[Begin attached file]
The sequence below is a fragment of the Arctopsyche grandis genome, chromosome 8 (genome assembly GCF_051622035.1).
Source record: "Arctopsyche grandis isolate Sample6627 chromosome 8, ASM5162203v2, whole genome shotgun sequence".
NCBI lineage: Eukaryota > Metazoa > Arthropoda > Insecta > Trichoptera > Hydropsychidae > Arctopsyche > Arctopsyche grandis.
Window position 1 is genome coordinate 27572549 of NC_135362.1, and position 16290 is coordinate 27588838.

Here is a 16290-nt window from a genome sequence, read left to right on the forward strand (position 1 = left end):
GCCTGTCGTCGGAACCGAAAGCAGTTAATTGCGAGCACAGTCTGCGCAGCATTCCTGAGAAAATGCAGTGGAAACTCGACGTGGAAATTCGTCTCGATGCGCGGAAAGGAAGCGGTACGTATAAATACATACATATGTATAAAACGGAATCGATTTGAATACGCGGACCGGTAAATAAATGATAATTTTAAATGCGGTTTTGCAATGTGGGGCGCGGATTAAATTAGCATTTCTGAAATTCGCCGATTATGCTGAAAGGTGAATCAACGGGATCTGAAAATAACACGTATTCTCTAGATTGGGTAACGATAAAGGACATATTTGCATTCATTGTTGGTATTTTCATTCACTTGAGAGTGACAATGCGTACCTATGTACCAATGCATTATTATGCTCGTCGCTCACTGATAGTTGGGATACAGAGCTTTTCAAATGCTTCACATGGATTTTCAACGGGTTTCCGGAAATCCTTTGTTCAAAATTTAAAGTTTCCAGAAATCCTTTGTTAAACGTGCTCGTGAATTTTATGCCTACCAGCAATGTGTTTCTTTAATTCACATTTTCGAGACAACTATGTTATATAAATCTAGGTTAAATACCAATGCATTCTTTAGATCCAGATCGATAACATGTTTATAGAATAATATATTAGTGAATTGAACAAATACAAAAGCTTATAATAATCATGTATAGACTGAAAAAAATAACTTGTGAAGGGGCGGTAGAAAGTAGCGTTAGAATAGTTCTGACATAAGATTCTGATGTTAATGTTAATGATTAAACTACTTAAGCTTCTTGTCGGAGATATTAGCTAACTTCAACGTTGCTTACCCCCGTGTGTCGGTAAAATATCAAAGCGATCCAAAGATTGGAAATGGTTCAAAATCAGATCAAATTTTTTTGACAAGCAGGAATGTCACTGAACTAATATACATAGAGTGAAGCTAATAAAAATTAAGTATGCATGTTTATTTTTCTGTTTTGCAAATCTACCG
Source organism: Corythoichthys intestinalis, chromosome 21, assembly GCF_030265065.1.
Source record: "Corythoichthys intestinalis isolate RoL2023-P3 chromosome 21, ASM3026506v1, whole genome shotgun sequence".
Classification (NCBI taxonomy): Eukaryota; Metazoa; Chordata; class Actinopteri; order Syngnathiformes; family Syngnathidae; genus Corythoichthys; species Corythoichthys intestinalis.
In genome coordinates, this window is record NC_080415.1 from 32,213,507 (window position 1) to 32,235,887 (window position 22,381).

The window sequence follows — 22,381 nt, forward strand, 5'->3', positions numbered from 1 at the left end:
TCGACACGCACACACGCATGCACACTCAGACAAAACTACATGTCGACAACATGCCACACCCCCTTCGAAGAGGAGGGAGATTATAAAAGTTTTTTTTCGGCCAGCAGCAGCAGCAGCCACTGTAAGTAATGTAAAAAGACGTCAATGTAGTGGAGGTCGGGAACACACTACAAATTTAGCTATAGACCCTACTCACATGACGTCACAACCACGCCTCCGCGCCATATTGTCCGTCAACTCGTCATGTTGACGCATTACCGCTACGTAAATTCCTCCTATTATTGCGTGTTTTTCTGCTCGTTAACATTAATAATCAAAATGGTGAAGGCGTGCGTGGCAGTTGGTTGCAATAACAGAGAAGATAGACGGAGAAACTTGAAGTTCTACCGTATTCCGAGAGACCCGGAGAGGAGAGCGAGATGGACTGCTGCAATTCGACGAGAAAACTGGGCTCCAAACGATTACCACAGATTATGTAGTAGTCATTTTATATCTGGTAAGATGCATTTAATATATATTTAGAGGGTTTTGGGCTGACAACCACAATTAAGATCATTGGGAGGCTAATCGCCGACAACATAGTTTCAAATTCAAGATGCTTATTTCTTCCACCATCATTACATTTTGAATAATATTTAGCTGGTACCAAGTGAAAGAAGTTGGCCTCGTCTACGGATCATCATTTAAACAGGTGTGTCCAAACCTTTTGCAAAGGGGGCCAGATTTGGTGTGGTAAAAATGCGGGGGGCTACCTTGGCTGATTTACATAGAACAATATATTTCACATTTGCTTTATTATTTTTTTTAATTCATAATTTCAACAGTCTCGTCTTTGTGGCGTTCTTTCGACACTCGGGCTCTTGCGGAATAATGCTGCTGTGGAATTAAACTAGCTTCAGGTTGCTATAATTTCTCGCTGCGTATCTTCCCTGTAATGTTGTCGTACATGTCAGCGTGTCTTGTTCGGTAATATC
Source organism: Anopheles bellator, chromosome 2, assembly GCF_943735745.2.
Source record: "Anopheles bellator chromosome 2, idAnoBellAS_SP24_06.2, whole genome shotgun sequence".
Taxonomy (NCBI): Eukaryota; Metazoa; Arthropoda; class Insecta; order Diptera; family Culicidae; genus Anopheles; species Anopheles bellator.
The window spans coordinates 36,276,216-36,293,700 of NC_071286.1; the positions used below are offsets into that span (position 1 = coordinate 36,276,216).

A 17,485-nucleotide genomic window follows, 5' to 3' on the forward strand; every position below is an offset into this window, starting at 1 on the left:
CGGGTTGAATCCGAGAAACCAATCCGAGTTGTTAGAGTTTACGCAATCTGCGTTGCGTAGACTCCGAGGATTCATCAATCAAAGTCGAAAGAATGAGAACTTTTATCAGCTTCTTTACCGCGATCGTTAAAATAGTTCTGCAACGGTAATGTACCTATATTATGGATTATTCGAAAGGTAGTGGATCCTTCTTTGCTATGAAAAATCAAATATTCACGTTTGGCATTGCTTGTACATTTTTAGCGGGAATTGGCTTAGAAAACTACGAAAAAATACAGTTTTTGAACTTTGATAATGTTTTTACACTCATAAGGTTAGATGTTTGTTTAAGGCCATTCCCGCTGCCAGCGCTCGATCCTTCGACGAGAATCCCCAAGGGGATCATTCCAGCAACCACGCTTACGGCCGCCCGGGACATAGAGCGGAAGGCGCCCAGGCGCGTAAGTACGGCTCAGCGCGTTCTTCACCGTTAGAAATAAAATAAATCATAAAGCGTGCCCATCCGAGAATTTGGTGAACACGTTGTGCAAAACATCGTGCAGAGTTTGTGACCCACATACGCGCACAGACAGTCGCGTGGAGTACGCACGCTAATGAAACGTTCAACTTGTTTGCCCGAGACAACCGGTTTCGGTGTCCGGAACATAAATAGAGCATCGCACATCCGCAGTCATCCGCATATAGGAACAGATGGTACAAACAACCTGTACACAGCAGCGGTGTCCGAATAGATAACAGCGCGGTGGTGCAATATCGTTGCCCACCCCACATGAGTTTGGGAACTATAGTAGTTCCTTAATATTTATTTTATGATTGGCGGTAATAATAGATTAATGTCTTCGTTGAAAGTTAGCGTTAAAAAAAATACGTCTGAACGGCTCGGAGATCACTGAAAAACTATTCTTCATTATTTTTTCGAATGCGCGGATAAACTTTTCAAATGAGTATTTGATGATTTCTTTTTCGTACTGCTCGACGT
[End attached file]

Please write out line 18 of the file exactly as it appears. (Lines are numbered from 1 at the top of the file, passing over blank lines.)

CGGGTTGAATCCGAGAAACCAATCCGAGTTGTTAGAGTTTACGCAATCTGCGTTGCGTAGACTCCGAGGATTCATCAATCAAAGTCGAAAGAATGAGAACTTTTATCAGCTTCTTTACCGCGATCGTTAAAATAGTTCTGCAACGGTAATGTACCTATATTATGGATTATTCGAAAGGTAGTGGATCCTTCTTTGCTATGAAAAATCAAATATTCACGTTTGGCATTGCTTGTACATTTTTAGCGGGAATTGGCTTAGAAAACTACGAAAAAATACAGTTTTTGAACTTTGATAATGTTTTTACACTCATAAGGTTAGATGTTTGTTTAAGGCCATTCCCGCTGCCAGCGCTCGATCCTTCGACGAGAATCCCCAAGGGGATCATTCCAGCAACCACGCTTACGGCCGCCCGGGACATAGAGCGGAAGGCGCCCAGGCGCGTAAGTACGGCTCAGCGCGTTCTTCACCGTTAGAAATAAAATAAATCATAAAGCGTGCCCATCCGAGAATTTGGTGAACACGTTGTGCAAAACATCGTGCAGAGTTTGTGACCCACATACGCGCACAGACAGTCGCGTGGAGTACGCACGCTAATGAAACGTTCAACTTGTTTGCCCGAGACAACCGGTTTCGGTGTCCGGAACATAAATAGAGCATCGCACATCCGCAGTCATCCGCATATAGGAACAGATGGTACAAACAACCTGTACACAGCAGCGGTGTCCGAATAGATAACAGCGCGGTGGTGCAATATCGTTGCCCACCCCACATGAGTTTGGGAACTATAGTAGTTCCTTAATATTTATTTTATGATTGGCGGTAATAATAGATTAATGTCTTCGTTGAAAGTTAGCGTTAAAAAAAATACGTCTGAACGGCTCGGAGATCACTGAAAAACTATTCTTCATTATTTTTTCGAATGCGCGGATAAACTTTTCAAATGAGTATTTGATGATTTCTTTTTCGTACTGCTCGACGT